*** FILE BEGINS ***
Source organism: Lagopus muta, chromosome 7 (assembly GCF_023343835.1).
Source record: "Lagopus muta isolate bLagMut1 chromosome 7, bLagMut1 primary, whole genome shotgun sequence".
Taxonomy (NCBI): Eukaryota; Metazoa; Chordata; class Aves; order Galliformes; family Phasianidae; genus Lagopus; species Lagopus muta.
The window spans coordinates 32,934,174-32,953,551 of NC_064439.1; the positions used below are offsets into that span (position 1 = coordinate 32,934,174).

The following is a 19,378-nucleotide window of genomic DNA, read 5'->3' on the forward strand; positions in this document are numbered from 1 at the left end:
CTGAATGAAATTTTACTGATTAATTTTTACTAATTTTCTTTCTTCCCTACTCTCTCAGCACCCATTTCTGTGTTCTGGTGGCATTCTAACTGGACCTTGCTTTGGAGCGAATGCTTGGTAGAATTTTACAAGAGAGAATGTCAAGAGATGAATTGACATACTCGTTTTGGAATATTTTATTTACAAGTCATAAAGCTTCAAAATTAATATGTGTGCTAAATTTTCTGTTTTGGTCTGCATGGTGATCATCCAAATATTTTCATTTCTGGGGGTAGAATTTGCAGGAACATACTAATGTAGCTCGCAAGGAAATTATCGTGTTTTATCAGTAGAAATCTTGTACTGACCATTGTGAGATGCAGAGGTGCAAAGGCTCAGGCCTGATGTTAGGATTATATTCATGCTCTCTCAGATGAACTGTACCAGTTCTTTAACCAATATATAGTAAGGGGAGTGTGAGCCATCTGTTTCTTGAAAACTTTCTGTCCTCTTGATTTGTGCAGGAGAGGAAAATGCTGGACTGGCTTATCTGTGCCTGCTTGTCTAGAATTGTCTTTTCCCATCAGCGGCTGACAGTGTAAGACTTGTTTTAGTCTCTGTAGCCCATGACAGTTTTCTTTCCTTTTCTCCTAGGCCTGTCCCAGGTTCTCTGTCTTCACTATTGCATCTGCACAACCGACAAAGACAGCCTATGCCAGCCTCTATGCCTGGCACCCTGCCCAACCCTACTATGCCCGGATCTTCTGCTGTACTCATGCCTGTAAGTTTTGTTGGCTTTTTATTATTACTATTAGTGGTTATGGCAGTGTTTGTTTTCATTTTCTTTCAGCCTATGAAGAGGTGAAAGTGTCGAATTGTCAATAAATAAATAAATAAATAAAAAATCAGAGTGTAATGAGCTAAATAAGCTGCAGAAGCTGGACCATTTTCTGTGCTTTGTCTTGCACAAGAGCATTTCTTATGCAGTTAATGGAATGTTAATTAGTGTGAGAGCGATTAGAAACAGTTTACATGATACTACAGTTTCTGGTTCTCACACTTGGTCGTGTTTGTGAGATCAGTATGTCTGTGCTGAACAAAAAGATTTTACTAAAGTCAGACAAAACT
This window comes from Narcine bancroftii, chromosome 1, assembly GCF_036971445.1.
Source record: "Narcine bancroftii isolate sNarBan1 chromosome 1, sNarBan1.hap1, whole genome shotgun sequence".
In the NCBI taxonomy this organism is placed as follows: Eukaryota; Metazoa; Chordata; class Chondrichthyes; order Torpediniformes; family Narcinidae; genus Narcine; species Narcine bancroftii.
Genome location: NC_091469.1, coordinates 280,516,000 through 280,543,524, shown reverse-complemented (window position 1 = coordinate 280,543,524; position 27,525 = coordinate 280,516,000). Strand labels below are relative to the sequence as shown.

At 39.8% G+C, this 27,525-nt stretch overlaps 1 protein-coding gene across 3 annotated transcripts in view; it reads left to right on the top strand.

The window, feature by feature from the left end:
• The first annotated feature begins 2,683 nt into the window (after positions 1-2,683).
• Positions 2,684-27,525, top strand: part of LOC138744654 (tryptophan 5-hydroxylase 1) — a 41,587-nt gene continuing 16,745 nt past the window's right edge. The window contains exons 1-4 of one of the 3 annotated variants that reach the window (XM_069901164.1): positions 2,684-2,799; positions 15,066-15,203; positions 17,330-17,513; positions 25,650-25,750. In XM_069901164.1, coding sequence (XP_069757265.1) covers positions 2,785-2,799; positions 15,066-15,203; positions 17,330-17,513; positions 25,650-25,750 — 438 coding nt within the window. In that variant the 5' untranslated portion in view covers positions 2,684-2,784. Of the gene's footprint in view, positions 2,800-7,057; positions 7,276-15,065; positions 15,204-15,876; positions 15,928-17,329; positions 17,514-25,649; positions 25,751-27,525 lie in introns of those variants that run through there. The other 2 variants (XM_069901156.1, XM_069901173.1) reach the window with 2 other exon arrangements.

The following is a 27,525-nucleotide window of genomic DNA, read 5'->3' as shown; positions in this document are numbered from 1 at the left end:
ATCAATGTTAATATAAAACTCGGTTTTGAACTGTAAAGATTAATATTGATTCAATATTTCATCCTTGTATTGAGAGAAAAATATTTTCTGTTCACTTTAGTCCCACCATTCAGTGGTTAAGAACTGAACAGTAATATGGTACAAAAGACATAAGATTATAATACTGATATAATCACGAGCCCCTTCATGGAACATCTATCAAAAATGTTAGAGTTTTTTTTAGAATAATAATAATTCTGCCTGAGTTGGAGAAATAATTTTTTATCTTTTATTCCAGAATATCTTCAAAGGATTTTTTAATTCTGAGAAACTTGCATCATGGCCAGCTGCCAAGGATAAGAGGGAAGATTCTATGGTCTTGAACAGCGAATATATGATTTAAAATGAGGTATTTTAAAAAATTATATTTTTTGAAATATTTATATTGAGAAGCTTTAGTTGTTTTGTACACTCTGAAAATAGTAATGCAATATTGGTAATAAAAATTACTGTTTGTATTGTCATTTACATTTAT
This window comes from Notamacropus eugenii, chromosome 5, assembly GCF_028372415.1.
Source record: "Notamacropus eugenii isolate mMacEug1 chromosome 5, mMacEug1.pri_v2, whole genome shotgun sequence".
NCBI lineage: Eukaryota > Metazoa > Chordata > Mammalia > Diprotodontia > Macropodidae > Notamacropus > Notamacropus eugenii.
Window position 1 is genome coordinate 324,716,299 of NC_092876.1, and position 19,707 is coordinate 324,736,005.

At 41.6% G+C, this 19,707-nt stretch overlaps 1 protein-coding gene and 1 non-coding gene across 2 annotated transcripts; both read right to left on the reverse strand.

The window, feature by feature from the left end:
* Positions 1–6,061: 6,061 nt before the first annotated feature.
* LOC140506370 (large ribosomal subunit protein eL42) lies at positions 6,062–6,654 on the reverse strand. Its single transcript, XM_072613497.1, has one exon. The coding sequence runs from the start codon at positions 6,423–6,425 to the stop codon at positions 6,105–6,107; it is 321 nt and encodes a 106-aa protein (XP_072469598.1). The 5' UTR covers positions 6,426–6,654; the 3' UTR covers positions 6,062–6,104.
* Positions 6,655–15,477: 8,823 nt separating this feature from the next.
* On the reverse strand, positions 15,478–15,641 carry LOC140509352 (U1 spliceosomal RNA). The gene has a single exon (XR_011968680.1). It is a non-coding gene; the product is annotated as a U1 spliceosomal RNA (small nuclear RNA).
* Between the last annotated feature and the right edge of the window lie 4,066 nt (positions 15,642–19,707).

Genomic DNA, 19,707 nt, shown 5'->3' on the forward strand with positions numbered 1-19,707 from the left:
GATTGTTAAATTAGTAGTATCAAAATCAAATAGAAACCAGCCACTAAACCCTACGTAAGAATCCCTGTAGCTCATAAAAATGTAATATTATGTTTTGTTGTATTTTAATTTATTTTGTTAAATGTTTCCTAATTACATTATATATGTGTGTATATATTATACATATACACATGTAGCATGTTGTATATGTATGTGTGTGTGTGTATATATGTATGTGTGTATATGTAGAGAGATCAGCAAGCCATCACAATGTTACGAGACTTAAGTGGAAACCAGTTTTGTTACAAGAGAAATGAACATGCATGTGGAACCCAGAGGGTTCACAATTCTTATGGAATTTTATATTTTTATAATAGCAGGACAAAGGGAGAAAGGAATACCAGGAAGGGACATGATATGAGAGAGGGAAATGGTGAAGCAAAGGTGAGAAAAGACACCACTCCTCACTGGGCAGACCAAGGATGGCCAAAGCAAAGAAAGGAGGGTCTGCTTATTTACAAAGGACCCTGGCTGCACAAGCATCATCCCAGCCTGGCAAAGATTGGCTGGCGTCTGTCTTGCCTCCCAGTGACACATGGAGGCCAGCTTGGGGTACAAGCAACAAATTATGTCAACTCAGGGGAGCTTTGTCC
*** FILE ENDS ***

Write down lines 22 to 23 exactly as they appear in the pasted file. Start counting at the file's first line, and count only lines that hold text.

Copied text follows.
The window, feature by feature from the left end:
* Positions 1–6,061: 6,061 nt before the first annotated feature.